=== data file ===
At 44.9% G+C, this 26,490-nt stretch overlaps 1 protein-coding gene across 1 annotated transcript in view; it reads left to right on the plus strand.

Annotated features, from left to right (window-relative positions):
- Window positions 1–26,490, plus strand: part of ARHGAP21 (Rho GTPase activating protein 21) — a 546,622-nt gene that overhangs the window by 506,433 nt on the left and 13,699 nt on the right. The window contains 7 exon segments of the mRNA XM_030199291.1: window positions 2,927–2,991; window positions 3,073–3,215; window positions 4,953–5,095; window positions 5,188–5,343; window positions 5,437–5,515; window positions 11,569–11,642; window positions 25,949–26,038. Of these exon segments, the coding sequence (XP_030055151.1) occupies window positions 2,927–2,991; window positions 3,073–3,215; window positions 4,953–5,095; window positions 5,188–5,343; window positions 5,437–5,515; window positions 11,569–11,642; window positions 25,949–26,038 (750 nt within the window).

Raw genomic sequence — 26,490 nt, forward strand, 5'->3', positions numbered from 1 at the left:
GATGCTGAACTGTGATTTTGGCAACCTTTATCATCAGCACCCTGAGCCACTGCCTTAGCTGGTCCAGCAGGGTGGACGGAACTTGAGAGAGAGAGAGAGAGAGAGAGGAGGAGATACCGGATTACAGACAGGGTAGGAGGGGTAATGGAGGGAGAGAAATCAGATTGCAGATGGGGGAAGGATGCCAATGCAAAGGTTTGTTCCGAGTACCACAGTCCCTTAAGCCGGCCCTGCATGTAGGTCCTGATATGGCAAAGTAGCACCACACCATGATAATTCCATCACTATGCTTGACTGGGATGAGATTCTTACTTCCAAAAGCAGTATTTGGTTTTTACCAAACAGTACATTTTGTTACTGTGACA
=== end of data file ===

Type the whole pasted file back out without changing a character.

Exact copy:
At 44.9% G+C, this 26,490-nt stretch overlaps 1 protein-coding gene across 1 annotated transcript in view; it reads left to right on the plus strand.

Annotated features, from left to right (window-relative positions):
- Window positions 1–26,490, plus strand: part of ARHGAP21 (Rho GTPase activating protein 21) — a 546,622-nt gene that overhangs the window by 506,433 nt on the left and 13,699 nt on the right. The window contains 7 exon segments of the mRNA XM_030199291.1: window positions 2,927–2,991; window positions 3,073–3,215; window positions 4,953–5,095; window positions 5,188–5,343; window positions 5,437–5,515; window positions 11,569–11,642; window positions 25,949–26,038. Of these exon segments, the coding sequence (XP_030055151.1) occupies window positions 2,927–2,991; window positions 3,073–3,215; window positions 4,953–5,095; window positions 5,188–5,343; window positions 5,437–5,515; window positions 11,569–11,642; window positions 25,949–26,038 (750 nt within the window).

Raw genomic sequence — 26,490 nt, forward strand, 5'->3', positions numbered from 1 at the left:
GATGCTGAACTGTGATTTTGGCAACCTTTATCATCAGCACCCTGAGCCACTGCCTTAGCTGGTCCAGCAGGGTGGACGGAACTTGAGAGAGAGAGAGAGAGAGAGAGGAGGAGATACCGGATTACAGACAGGGTAGGAGGGGTAATGGAGGGAGAGAAATCAGATTGCAGATGGGGGAAGGATGCCAATGCAAAGGTTTGTTCCGAGTACCACAGTCCCTTAAGCCGGCCCTGCATGTAGGTCCTGATATGGCAAAGTAGCACCACACCATGATAATTCCATCACTATGCTTGACTGGGATGAGATTCTTACTTCCAAAAGCAGTATTTGGTTTTTACCAAACAGTACATTTTGTTACTGTGACA